Sunday, August 16, 2009

Manito Park and Botanical Garden Part 3


The Gaiser Conservatory at Manito Park is named in honor of Dr. David Gaiser, a longtime park board member, and it's the place to see tropical and subtropical plant specimens from around the world. There's always something blooming here even when the snow outside is a few feet deep.

Madagascar Jasmine or Stephanotis is a twining vine, and a vigorous climber with a waxy, white star-shaped scented flowers. Most people have seen the flower. Stephanotis is a popular component for bridal bouquets and corsages . However, it's a treat to see the vine with the exotic blooms in this part of the world. The vine requires no lower than USDA Zone 10 to thrive outdoors.


This Madagascar Palm is also showing off with white huge flowers in front of a Jade plant and an American native Giant Saguaro. An African Milk Tree to the right is one of my favorite houseplant. Although mine is in a small pot and just a foot tall the mother plant was six foot tall, so it has the potential to grow this big.

The trunk of the Madagascar Palm and its scientific name, pachypodium lamerei remind me of a pachyderm, an elephant.


This Aloe is from Northwest Madagascar and is much bigger and taller than the woman standing behind it. I don't think my Aloe have the giant genes.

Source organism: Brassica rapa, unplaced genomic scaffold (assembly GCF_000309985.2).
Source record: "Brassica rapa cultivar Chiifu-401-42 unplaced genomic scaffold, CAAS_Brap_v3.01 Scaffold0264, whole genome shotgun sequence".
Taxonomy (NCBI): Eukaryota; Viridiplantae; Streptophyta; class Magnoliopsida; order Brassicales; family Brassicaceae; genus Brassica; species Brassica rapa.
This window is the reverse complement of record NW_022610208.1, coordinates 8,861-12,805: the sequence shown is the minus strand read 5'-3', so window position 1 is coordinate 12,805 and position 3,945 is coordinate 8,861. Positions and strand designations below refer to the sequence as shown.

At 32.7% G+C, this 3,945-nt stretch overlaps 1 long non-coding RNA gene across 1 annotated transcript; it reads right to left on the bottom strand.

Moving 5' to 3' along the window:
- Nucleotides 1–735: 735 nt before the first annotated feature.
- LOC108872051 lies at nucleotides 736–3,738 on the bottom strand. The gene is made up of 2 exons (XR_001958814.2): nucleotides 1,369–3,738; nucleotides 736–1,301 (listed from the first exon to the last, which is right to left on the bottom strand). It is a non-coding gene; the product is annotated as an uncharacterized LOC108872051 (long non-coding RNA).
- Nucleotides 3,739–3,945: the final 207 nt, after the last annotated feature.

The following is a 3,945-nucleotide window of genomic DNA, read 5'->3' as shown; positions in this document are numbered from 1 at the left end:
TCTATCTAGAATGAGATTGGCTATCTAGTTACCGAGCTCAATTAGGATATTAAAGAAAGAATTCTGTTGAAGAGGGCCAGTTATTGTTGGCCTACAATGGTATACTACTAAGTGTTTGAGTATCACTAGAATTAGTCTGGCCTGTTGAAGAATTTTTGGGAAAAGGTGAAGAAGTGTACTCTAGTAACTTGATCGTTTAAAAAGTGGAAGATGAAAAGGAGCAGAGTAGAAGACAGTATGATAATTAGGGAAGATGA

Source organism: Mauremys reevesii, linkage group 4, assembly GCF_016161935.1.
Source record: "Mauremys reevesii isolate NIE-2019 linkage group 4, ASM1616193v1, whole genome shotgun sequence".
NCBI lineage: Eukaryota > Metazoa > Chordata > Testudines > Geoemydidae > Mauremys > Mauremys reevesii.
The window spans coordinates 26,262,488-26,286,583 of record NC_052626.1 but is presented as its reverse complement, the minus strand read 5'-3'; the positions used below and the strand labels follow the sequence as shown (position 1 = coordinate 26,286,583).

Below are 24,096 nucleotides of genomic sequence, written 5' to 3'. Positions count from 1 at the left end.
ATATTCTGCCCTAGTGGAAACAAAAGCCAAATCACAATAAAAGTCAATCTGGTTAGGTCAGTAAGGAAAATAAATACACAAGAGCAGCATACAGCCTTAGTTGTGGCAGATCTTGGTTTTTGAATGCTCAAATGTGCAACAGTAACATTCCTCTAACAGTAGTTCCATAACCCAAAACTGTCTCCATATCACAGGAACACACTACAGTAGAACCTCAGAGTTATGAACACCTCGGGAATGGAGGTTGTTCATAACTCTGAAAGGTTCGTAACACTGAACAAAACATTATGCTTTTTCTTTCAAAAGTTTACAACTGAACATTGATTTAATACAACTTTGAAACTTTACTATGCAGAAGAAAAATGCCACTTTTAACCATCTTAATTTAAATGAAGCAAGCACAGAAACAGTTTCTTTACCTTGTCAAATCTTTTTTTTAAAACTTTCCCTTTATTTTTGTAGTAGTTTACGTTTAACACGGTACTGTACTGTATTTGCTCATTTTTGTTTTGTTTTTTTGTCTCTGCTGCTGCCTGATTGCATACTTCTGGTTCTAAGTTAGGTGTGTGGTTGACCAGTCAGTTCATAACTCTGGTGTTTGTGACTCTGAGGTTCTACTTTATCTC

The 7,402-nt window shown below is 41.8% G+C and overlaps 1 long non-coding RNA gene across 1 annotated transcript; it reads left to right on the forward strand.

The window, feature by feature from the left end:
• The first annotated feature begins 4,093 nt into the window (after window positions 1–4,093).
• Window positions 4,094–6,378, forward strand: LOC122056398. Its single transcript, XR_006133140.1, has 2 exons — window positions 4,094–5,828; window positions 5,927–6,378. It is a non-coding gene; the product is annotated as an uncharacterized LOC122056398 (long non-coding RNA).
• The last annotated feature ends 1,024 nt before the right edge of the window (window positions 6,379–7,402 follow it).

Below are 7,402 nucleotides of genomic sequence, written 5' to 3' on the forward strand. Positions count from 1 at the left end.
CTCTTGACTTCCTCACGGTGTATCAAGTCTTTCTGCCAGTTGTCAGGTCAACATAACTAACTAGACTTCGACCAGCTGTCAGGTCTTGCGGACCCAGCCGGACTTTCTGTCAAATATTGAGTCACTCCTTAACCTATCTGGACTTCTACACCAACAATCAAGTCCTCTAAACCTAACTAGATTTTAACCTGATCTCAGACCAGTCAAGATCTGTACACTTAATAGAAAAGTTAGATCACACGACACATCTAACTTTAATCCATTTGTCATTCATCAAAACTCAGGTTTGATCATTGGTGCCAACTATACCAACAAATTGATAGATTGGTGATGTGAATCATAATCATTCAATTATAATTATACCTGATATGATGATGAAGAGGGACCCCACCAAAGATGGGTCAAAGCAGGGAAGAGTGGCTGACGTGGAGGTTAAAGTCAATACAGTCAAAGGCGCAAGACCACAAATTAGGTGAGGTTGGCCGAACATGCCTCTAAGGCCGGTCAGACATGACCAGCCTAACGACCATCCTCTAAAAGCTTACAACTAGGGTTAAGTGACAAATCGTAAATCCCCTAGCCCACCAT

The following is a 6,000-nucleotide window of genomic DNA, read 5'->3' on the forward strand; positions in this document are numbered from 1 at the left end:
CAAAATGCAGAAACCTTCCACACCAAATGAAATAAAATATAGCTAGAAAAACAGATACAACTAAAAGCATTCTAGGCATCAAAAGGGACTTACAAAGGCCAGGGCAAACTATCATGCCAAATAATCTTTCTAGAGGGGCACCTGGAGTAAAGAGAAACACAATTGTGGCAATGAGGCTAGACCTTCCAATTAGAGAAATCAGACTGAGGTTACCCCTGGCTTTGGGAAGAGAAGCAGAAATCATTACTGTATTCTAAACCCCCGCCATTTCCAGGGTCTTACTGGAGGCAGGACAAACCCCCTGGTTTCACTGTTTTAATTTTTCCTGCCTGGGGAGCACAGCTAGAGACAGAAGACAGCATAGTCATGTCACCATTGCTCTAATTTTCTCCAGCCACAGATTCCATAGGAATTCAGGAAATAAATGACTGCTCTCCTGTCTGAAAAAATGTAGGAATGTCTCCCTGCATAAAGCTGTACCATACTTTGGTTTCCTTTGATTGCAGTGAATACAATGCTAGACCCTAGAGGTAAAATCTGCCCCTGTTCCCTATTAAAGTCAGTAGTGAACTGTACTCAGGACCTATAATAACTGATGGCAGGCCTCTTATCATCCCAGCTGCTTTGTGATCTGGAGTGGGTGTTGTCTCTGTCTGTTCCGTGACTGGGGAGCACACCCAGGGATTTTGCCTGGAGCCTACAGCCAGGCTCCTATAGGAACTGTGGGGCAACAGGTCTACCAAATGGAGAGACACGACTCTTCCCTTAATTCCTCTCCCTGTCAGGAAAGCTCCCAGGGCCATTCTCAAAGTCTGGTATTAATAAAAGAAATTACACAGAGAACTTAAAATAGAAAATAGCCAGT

And even in the plant kingdom some families like this one just want to be left alone. This one really makes you watch your steps as you go around it. (My excuse for missing the tag.)



The Nishinomiya Tsutakawa Japanese Garden opens in 1974, the same year the city of Spokane hosted the World Expo. Nishinomiya is our sister city and the garden is named to symbolized the friendship. It's a beautiful and inspiring place to meditate. The scenery demands respect without saying a word. You just feel it. The sound of the water running under the trees tells you to slow down, be quite and enjoy the moment.





The Dahlia Trial Garden of the American Dahlia Society. It is one of 8 in United states. August and September are the best month to see the blooms.


Spokane, the Lilac city, also have a Lilac Garden at Manito Park. But they bloomed in May, a month before I started blogging. Maybe next year. Hope you enjoy the tour.

3 comments:

  1. Hello Lola, a fantastic post about a grand park.
    The photos of the tropical plants are so beautiful. I see many familiar faces. Love Dahlias. Since a long time I am after the vegetable gardener to let me have a piece of "his garden" to plant Dahlias; (mine is full)! I wonder when and if I wear him down. I let you know!

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  2. Beautiful photos on both of these posts. This is a great park and you captured it well.

    You posted these just about the time my step daughter arrived from Alaska and my hubby and I were preparing for a trip to Nevada after her visit. I'm glad I scrolled down and didn't miss your photos.

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